Talking About BUM

Posted in Insights

There are plenty of front-end naming methodologies out there that have inspired other methodologies. We have straight-up BEM 1, the influential BEM-adjusted one by Nicolas Gallagher 2, SMACSS 3, etc etc. We are literally 4 in a sea of front-end naming methodologies to use! What is a poor front-end developer supposed to do? Which one is the right one to use? What if the front-end developer chooses the wrong one and ruins a bajillion dollar project?! And why, oh why, did I create another BEM-like syntax to add to the myriad of other similar syntaxes?!

The answer to all but the last question (which comes later, I promise) is My BUM [awkward pause] syntax.

In essence, this methodology very closely resembles the Nicolas Gallagher BEM-y approach shared above. We essentially find ourselves with a modular Block then delve into the Elements of that Block and then happily tack on some Modifiers when needed. The biggest difference is when to use underscores, hyphens, and double-hyphens.

You’re most definitely wondering why it’s called BUM. There’s a bit of a controversy around this - the bulk of which I’m saving for my memoirs, but I can give you a quick overview. There was this huge debate on what to call it. Someone interjected and yelled something about my bum. That or he called me a lazy bum. A clever one in the group was all like, “Here, here, listen ol’ chap, BUM is perfect! Block-Underscore-Modifier. It truly does convey the difference between it and BEM as well as giving a distinct similarity to BEM. It, also, is quite colourful just like your personality!” 5 With that compliment, my BUM [awkward pause] syntax was born.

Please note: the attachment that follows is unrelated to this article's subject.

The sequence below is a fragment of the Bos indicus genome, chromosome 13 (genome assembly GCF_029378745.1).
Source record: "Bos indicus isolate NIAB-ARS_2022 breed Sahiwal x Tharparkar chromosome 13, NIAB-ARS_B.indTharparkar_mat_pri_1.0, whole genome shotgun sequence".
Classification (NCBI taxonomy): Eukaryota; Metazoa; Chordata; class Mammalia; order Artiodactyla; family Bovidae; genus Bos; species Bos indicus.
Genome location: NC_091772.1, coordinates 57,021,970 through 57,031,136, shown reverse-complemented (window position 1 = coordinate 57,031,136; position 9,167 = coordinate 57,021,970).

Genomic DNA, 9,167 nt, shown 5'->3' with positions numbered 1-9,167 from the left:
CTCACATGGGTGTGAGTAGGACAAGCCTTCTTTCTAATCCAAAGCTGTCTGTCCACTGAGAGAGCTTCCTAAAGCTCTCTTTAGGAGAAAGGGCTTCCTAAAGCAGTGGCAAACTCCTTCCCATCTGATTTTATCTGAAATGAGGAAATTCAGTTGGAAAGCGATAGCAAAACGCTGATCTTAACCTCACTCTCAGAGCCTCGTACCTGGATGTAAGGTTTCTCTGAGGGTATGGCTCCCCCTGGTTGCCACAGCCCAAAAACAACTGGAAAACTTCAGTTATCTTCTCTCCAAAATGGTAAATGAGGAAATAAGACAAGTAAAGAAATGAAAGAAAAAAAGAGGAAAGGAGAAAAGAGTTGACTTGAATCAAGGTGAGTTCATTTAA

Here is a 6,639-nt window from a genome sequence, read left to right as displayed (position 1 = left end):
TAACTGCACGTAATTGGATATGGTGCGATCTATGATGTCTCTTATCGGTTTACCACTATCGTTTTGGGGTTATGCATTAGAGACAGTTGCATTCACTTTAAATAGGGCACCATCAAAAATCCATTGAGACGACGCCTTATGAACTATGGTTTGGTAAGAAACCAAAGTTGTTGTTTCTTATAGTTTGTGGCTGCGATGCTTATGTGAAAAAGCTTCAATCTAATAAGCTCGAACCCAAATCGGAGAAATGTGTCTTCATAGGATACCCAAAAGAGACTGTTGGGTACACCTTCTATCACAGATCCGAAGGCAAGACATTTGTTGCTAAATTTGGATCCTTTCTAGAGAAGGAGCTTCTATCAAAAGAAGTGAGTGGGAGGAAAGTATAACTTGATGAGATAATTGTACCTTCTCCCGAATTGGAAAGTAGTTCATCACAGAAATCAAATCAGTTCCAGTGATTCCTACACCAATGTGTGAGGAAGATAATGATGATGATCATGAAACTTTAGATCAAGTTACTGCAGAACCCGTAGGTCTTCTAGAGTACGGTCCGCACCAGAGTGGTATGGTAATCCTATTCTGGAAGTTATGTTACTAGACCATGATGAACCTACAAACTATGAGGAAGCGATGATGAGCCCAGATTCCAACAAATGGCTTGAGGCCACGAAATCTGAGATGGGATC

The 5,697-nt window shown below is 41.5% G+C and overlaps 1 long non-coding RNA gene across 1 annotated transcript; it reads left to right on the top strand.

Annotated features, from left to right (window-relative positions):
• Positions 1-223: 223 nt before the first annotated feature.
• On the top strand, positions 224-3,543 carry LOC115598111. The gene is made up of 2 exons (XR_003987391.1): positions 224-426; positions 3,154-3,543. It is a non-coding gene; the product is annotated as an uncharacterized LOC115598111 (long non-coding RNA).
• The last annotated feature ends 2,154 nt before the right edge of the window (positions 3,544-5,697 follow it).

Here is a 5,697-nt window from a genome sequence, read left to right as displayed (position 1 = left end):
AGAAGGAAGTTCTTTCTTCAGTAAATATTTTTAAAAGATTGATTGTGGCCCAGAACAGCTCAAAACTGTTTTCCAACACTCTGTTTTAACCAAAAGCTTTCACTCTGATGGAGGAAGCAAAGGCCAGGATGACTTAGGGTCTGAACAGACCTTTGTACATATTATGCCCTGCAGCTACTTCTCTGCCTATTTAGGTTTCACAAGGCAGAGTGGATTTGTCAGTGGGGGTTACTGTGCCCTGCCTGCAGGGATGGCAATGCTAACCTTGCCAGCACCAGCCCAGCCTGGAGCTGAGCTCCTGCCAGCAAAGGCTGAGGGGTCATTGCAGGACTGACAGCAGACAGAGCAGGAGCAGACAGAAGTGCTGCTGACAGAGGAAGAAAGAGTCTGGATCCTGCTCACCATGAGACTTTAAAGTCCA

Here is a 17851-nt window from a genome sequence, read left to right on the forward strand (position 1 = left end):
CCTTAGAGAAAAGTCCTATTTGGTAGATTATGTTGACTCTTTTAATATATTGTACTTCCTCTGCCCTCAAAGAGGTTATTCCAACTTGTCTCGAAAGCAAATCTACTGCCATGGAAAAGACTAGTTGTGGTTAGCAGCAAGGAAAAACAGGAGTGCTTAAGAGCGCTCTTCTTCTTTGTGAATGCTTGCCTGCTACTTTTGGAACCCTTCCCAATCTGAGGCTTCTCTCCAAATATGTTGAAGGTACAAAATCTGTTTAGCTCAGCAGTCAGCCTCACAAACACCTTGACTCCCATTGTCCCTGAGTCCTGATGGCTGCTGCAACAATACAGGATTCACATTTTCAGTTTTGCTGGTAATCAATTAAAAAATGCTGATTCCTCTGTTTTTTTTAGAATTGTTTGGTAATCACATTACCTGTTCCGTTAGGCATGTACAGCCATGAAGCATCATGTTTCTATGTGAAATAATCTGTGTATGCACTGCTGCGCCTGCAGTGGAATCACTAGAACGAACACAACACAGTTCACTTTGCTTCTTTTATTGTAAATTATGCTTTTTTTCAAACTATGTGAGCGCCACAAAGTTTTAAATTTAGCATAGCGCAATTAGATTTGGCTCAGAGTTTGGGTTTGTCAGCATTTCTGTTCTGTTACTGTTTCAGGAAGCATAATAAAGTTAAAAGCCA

Let’s move on to some examples to get back on the topic and to show the wonders of this new syntax.

.block {}
.block-element {}
.block-element--modifier {}

Any time a space in a block name is needed, an underscore is used.

.block_name-element_name--modifier {}

*Example Scenario: *

Picture yourself on a peaceful beach, the waves crashing, and temperature absolutely perfect. Your computer sits on your lap as you finally get to work on your personal project (a developer’s dream vacay, right?!?!?!).

Example #1:

You need a button for the site that you are building. The button, being modular as it should be, is gonna need a lot of variations. Sometimes you are going to need a button for submit or a link that looks like a button. They are all going to be slightly different; for example, the submit button could be extra wide compared to the link button.

So here’s our variations:

.button {}
.button-submit {}
.button-link {}

Looking good! All button types will use the .button {} styles and then extend it to meet their own criteria. Now when we need to change the color of a button, we tack on a modifier.

.button-link--red {
  color: firebrick; /* note: 6 */

Example #2:

“So that makes sense. But what’s up with the underscore you mentioned?” I’m quoting you right now in a sassy voice, you know, that one voice that everyone does when talking like someone else. Well, the underscore is used to separate words in a Block, Element, or Modifier. Going with our example of buttons, let’s say a new design introduces a pink color called Spicy Pink. It’s easier to parse "spicy_pink" than it is "spicypink" for our minds 7. I’m drawing on usability concepts here for readability when scanning. The new CSS rule would be:

.button-link--spicy_pink {
  color: #ff1cae; /* note: 8 */

TADA! I reckon you got it now. We use underscores for spaces. Good job!